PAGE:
If you’ve taken a look at the southeastern sky after midnight recently, you may have noticed what appears to be a red star rising in the east.
But that’s no star. It’s Mars — and it is about to get closer to Earth than it has been in a very long time.
On July 27, the Red Planet will reach “opposition,” a position in its orbit where Earth lies between it and the sun. This occurs about once every 26 months. But this is no ordinary opposition.
Mars and Earth whip around the sun at different speeds: a Martian year is 687 days; Earth’s is 365. And both planets orbit in an ellipse rather than a perfect circle. As a result, at one point during each orbit, Earth and Mars are at their closest point to the sun, known as perihelion.
On July 31, just days after opposition, Mars will also be at its closest approach to Earth, making this a “perihelic opposition.”
So how close is close? Well, in 2003, Mars was roughly 55.8 million kilometres from Earth — the closest it had been in nearly 60,000 years. On July 31, it will be roughly 57.6 million kilometres away.
The 2003 record will stand until Aug. 28, 2287, when Mars will be 55.6 million kilometres away.
The farthest the two planets can get from each other is roughly 400 million kilometres, though the average distance between them is about 225 million kilometres.
Some online articles that made the rounds in 2003 suggested Mars would be so close it would appear as large as the full moon in the sky. This is certainly not the case and never will be, as frustrated astronomers are tired of pointing out.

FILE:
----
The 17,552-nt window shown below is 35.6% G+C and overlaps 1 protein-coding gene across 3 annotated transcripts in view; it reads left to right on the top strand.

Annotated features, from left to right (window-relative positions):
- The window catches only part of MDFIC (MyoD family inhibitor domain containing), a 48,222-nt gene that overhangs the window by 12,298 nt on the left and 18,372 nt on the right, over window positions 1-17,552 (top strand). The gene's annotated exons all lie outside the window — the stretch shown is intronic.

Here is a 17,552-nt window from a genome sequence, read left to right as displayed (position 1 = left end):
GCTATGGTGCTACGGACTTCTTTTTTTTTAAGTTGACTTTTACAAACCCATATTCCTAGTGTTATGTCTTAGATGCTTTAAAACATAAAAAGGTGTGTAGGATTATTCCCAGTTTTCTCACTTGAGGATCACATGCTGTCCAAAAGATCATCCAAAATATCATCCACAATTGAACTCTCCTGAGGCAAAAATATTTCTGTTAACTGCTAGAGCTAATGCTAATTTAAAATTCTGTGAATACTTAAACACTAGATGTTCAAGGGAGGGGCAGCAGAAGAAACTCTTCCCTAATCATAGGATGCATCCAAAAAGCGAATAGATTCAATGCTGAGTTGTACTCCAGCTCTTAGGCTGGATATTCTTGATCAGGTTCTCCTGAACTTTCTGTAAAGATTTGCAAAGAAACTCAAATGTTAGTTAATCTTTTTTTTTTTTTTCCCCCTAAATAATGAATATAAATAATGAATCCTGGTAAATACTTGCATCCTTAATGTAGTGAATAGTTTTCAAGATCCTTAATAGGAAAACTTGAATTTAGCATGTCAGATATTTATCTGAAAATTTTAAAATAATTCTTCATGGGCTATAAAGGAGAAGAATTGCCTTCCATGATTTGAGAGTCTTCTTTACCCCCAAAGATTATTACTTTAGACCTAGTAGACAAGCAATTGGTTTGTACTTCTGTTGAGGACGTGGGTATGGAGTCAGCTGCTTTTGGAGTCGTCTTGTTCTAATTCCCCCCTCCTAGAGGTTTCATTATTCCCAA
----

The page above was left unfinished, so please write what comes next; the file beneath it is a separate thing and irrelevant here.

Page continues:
(As an aside, if Mars were to be that close — roughly 384,000 kilometres away — it would cause extreme tides and alter the orbit of our planet.)
Meanwhile, the brightness of Mars could be affected by a massive dust storm.
The storm began on May 30, and just weeks later enveloped the entire planet. While a dust storm 57 million kilometres away may not seem like a very big deal, NASA has reason to be a little concerned.
In 2004, the space agency launched two rovers, Spirit and Opportunity. While they were only expected to trundle around the Red Planet for 90 sols (Martian days) — the equivalent to 92 days on Earth — they far surpassed that.
Spirit became stuck in 2009, and NASA stopped trying to free it two years later. However, Opportunity has continued to rove around collecting scientific data. But no sunlight in the dust storm means no power generated by Opportunity’s solar panels. NASA hasn’t heard from the rover since June 12.
The last planet-wide dust storm on Mars was in 2007.
The Curiosity rover, NASA’s latest rover, is powered by a nuclear system, so it is unaffected by the storm.
So, if you’re looking for Mars, it rises around 9:30 p.m. in the southeast on July 27, and should appear about five times brighter than normal.
The reason for “should” rather than “will” is the dust storm, which has dimmed Mars slightly in the night sky. However, the storm may be over by the time opposition occurs.
Something to consider as well about this opposition: the moon will be full and Mars will be just beneath it, so the spectacle will be a little washed out by the moon’s brightness.
But you don’t have to wait until July 27 to see Mars. Right now, it rises just before 11 p.m., and will rise about a half hour earlier each week.
And Mars isn’t the only planet visible in the night sky.
Just before the sun sets, you can spot Venus high in the west. It’s the brightest planet and is sometimes mistaken for a plane or even a UFO.
For the next few weeks you’ll also find the largest planet in our solar system, Jupiter, in the south. It’s the second-brightest planet in the sky — until Mars outshines it later this month.
Finally, you can find Saturn rising in the southeast after sunset.( · CBC News)
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